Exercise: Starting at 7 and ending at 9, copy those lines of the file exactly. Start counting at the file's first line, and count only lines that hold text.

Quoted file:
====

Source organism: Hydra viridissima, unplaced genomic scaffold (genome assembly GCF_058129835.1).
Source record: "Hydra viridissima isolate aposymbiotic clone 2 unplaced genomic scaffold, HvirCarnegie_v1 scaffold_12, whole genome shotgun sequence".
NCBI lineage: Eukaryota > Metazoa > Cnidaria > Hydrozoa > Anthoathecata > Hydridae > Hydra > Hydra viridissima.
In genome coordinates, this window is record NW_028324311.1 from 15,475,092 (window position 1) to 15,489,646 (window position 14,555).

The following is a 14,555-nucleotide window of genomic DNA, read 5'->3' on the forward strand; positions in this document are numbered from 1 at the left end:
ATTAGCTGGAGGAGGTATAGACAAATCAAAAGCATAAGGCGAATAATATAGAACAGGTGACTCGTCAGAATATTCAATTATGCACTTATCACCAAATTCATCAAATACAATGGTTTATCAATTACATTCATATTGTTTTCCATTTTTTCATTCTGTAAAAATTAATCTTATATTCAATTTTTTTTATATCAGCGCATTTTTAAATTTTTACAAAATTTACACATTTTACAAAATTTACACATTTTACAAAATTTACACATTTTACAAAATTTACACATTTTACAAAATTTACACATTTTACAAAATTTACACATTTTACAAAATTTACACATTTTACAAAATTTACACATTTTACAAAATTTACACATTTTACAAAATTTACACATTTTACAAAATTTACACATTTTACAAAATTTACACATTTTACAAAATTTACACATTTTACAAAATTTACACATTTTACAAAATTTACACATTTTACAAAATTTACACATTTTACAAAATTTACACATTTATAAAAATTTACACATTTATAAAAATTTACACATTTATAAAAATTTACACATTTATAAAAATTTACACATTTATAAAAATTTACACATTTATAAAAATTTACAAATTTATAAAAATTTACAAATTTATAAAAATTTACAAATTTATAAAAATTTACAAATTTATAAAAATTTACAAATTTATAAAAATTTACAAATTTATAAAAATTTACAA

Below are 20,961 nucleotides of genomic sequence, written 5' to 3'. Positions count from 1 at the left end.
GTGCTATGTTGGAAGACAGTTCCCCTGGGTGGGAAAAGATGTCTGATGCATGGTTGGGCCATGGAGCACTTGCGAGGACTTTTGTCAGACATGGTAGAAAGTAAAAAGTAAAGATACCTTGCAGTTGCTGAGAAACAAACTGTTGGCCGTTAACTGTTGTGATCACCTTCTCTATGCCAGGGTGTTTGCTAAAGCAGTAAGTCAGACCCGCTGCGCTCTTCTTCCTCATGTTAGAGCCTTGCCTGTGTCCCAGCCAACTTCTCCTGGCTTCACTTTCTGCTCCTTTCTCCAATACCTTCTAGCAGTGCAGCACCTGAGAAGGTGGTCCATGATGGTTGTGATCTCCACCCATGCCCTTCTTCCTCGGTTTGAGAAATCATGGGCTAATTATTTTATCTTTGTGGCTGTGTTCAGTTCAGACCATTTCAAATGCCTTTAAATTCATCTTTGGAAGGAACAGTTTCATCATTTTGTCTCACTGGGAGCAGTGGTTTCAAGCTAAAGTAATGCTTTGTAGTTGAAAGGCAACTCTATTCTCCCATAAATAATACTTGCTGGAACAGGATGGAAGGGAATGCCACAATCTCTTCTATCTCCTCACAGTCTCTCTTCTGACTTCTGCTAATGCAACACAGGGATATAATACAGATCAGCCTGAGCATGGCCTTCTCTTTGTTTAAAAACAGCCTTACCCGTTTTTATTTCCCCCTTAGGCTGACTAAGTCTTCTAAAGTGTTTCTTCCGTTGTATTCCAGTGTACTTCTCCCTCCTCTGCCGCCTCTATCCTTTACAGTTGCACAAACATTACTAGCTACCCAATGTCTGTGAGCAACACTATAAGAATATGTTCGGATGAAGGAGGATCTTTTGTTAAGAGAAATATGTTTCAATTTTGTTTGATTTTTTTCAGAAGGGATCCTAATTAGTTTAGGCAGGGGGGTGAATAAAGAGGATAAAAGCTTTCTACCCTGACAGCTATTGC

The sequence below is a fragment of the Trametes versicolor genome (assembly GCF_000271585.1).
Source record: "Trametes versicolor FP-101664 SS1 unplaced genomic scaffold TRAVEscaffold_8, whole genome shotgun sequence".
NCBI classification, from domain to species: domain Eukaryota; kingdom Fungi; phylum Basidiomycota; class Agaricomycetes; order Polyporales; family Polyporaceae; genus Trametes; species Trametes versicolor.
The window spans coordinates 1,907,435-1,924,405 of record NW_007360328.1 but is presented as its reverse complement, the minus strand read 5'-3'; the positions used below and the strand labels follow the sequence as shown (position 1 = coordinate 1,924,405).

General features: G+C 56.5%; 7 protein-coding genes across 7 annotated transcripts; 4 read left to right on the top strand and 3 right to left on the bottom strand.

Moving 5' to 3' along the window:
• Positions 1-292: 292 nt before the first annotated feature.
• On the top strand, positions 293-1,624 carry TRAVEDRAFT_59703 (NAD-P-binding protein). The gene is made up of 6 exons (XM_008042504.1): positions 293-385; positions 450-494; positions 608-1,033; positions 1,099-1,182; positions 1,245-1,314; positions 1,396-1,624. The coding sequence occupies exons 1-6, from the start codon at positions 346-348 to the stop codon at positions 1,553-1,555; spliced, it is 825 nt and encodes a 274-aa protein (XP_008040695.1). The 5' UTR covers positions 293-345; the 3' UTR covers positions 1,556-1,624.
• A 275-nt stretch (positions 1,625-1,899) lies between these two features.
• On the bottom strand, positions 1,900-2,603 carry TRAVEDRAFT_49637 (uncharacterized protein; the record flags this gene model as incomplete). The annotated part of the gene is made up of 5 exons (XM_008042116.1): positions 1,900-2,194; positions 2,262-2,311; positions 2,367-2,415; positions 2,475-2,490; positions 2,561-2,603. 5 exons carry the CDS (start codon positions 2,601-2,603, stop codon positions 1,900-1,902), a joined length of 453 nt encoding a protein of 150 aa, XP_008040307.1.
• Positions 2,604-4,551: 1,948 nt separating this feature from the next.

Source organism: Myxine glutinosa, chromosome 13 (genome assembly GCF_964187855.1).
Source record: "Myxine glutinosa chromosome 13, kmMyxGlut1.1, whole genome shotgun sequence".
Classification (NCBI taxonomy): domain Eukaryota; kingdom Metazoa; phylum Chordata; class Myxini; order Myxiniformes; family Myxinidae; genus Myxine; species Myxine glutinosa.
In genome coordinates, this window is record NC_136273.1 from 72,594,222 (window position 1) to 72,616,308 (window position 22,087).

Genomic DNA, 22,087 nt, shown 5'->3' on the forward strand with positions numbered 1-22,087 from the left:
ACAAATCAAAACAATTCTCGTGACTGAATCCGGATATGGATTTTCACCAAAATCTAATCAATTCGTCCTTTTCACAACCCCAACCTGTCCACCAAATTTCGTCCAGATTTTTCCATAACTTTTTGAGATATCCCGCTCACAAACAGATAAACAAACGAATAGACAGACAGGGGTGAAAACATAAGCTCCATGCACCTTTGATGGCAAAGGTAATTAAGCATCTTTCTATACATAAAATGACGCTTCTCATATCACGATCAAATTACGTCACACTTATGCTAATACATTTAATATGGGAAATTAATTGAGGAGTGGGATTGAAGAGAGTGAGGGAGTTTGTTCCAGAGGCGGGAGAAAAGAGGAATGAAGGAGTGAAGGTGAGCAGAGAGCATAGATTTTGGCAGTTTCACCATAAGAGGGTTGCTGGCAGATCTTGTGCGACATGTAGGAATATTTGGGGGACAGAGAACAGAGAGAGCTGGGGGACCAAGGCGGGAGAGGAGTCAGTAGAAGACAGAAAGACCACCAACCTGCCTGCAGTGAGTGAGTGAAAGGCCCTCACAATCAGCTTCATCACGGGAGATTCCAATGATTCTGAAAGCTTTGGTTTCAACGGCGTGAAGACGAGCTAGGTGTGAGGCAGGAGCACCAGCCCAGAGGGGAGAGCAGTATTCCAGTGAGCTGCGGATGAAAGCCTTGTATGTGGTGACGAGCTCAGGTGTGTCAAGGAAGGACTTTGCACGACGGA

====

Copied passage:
Below are 20,961 nucleotides of genomic sequence, written 5' to 3'. Positions count from 1 at the left end.
GTGCTATGTTGGAAGACAGTTCCCCTGGGTGGGAAAAGATGTCTGATGCATGGTTGGGCCATGGAGCACTTGCGAGGACTTTTGTCAGACATGGTAGAAAGTAAAAAGTAAAGATACCTTGCAGTTGCTGAGAAACAAACTGTTGGCCGTTAACTGTTGTGATCACCTTCTCTATGCCAGGGTGTTTGCTAAAGCAGTAAGTCAGACCCGCTGCGCTCTTCTTCCTCATGTTAGAGCCTTGCCTGTGTCCCAGCCAACTTCTCCTGGCTTCACTTTCTGCTCCTTTCTCCAATACCTTCTAGCAGTGCAGCACCTGAGAAGGTGGTCCATGATGGTTGTGATCTCCACCCATGCCCTTCTTCCTCGGTTTGAGAAATCATGGGCTAATTATTTTATCTTTGTGGCTGTGTTCAGTTCAGACCATTTCAAATGCCTTTAAATTCATCTTTGGAAGGAACAGTTTCATCATTTTGTCTCACTGGGAGCAGTGGTTTCAAGCTAAAGTAATGCTTTGTAGTTGAAAGGCAACTCTATTCTCCCATAAATAATACTTGCTGGAACAGGATGGAAGGGAATGCCACAATCTCTTCTATCTCCTCACAGTCTCTCTTCTGACTTCTGCTAATGCAACACAGGGATATAATACAGATCAGCCTGAGCATGGCCTTCTCTTTGTTTAAAAACAGCCTTACCCGTTTTTATTTCCCCCTTAGGCTGACTAAGTCTTCTAAAGTGTTTCTTCCGTTGTATTCCAGTGTACTTCTCCCTCCTCTGCCGCCTCTATCCTTTACAGTTGCACAAACATTACTAGCTACCCAATGTCTGTGAGCAACACTATAAGAATATGTTCGGATGAAGGAGGATCTTTTGTTAAGAGAAATATGTTTCAATTTTGTTTGATTTTTTTCAGAAGGGATCCTAATTAGTTTAGGCAGGGGGGTGAATAAAGAGGATAAAAGCTTTCTACCCTGACAGCTATTGC

The sequence below is a fragment of the Trametes versicolor genome (assembly GCF_000271585.1).